Lawn-mower Method: Run your lawnmower over the leaves and then rake onto plant beds. This is a great alternative to purchasing beauty bark or wood chips. When spreading the leaves, be careful not to cover the plant crowns. Shred large leafs like big leaf maple to break down more quickly. Large, leathery, evergreen leaves like madrona, laurel and photinia need to be shredded unless they can be allowed to decompose over several years in a back corner. Evergreen leaves can be added to a hot compost pile to accelerate decomposition.
Both of these methods are excellent ways to encourage beneficial insects in your yard. Beetles, spiders, and centipedes readily crawl under leaves for protection through the winter, as well as deposit eggs in the soil or leaf litter.
Compost Pile Method: Store leaves in feed sacks and add to compost pile as brown material over winter. An abundance of leaves can be in a wire cage for decomposition over the winter. By spring, the compost is ready to spread on beds or can be added to the food waste compost bin.
Livestock Method: If you keep poultry or livestock, use your supply of leaves for litter or bedding along with straw or hay. Leaf mold thus enriched with extra nitrogen may later be mixed directly with soil or added to the compost pile or spread throughout the garden.
If you don’t have enough leaves from trees on your own property, ask a neighbor if you can rake their leaves onto your yard. They may think you are crazy, but you’ll be walking away with valuable free soil amendments and a boost for your backyard wildlife.
The brown pelican, with its famous large throat pouch and gregarious personality, is one of the most distinctive birds on the Oregon coast.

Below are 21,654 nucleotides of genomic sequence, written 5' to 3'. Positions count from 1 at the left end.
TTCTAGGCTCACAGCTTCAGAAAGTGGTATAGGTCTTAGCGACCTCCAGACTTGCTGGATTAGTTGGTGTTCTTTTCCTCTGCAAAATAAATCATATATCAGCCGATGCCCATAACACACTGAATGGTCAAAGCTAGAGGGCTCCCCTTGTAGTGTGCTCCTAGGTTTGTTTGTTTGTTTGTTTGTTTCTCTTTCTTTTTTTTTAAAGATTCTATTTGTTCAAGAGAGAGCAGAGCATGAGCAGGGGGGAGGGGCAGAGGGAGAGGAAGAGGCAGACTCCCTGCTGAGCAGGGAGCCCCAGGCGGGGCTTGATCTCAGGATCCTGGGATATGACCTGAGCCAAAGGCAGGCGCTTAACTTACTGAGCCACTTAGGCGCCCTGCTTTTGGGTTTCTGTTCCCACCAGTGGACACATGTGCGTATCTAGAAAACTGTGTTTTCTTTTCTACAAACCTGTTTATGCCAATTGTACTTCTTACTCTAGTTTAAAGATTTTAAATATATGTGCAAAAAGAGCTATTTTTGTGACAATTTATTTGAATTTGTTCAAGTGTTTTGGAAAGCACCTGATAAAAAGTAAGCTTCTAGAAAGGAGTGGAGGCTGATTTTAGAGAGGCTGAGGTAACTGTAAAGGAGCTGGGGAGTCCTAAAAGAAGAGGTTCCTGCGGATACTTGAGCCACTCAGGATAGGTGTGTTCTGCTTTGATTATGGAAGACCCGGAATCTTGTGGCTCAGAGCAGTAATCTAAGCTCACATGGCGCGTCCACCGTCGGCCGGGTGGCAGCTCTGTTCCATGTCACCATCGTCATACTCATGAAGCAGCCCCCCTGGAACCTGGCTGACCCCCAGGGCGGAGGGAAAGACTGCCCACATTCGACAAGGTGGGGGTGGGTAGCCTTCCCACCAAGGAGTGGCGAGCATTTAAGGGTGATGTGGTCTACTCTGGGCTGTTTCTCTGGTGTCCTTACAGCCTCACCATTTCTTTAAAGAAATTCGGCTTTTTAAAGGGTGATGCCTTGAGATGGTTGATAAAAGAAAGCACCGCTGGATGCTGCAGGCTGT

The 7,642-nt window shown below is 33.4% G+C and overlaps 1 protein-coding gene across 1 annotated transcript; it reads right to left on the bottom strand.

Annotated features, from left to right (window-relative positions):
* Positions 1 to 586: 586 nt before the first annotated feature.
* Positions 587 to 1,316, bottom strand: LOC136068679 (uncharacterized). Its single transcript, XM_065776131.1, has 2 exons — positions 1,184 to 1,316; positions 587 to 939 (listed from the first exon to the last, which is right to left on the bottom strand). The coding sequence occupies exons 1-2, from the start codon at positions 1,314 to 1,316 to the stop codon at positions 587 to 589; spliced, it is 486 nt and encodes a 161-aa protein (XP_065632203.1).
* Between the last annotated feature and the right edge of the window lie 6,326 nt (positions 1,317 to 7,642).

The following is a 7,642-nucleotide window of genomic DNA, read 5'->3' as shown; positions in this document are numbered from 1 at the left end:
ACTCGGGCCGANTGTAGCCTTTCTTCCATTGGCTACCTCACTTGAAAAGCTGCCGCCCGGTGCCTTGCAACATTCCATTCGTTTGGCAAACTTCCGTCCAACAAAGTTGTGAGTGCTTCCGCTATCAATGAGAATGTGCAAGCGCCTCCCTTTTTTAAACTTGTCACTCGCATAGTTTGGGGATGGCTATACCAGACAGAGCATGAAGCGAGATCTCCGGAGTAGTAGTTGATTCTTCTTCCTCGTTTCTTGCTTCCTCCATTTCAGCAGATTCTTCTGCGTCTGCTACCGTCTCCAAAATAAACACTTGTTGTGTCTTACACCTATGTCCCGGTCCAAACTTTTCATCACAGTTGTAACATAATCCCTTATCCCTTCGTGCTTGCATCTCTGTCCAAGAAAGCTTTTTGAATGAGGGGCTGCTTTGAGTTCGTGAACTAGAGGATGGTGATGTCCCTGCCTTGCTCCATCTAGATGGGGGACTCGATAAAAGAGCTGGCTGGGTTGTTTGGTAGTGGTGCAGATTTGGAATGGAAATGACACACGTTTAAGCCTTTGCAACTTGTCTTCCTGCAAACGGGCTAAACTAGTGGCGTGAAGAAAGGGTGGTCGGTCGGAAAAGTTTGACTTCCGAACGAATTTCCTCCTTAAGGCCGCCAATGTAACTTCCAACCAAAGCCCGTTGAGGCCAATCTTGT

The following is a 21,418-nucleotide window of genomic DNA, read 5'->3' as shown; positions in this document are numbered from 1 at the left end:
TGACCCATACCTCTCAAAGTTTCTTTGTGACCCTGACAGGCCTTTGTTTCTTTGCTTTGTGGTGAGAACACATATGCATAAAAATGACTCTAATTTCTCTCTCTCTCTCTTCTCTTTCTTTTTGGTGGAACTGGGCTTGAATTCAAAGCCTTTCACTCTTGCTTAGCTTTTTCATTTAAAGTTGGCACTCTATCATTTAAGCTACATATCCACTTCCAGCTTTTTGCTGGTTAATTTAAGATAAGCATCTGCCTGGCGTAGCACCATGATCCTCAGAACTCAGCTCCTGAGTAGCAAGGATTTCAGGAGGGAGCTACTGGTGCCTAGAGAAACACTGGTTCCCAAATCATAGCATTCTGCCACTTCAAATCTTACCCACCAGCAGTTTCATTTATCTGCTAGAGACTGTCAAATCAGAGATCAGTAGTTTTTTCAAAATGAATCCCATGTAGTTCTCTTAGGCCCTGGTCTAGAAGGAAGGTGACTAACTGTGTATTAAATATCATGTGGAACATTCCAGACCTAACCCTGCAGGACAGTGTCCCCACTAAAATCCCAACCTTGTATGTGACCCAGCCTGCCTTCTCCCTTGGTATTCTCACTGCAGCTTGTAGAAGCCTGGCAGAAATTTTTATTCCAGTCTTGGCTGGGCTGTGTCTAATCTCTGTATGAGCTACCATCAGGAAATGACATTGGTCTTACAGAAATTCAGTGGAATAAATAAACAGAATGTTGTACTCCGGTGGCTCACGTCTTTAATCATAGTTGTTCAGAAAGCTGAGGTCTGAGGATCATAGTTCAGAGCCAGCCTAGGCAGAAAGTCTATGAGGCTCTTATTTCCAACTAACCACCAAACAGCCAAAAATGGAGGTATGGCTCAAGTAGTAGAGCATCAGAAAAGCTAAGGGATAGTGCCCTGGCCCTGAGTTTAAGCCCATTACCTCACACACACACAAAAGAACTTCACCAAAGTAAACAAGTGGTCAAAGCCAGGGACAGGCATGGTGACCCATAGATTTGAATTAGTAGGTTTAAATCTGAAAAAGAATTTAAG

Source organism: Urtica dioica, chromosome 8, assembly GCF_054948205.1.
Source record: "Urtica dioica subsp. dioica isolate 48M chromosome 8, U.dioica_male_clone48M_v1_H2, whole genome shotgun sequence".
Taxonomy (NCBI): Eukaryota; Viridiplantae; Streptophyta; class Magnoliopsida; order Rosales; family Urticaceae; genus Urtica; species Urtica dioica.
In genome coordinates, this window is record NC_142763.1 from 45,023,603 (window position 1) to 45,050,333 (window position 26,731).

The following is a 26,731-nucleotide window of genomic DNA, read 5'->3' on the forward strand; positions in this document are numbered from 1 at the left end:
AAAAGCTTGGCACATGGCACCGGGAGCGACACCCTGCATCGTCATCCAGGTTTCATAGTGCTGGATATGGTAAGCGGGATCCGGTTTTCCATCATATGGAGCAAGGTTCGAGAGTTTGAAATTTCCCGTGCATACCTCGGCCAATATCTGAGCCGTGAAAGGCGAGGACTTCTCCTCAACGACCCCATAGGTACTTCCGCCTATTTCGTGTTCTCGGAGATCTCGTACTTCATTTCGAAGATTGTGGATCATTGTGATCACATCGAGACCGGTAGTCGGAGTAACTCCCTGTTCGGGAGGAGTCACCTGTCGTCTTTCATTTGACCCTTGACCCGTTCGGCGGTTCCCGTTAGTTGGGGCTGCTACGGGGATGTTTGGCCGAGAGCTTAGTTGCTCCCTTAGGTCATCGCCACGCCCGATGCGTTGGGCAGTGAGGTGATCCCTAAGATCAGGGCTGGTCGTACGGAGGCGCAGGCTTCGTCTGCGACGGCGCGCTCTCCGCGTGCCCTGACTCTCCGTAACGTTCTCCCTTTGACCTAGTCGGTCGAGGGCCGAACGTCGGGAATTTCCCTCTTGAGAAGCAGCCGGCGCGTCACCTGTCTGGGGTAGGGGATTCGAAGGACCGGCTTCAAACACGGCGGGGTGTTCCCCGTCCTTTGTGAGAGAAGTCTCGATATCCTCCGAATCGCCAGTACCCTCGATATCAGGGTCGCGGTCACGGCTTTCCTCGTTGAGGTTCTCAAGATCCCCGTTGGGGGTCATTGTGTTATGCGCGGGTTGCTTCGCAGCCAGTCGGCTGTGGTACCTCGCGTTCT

Under normal circumstances, brown pelicans sustain themselves sustain themselves by scooping up small fish in their large bills while swimming in the ocean.
Pelicans are also known to accept an easier but more dangerous fare – junk food given to them by well-meaning but misinformed people.
ODFW biologists have recently noted several pelicans in Siletz successfully approaching and begging for food. Don’t fall for this ruse, they say.
“Feeding pelicans is almost never a good idea,” said Doug Cottam, Oregon Department of Fish and Wildlife biologist in Newport. “While it might seem like you’re helping them, feeding these birds likely causes more harm than good.
In fact, according to Cottam, feeding these birds can actually put their lives at risk. For one thing, human food can make them sick. Feeding can also disrupt their migration patterns by encouraging them to hang out along the north coast when what they should be doing is migrating to their winter breeding grounds in Baja California.
“While we appreciate people’s concern for brown pelicans the best way to help them is to leave them alone,” said Cottam.
I would like to cover some of the easiest ways to get in trouble while fishing the three coastal lakes for coho salmon – now that all three lakes have fair numbers of cohos in them.
(1) – Not knowing the areas restricted to fishing for cohos which includes the Siltcoos River below Highway 101, Tenmile Creek below the bridge just below South Tenmile Lake on Hilltop Drive, the entire channel connecting South and North Tenmile lakes and the Tahkenitch Lake outlet west of Highway 101.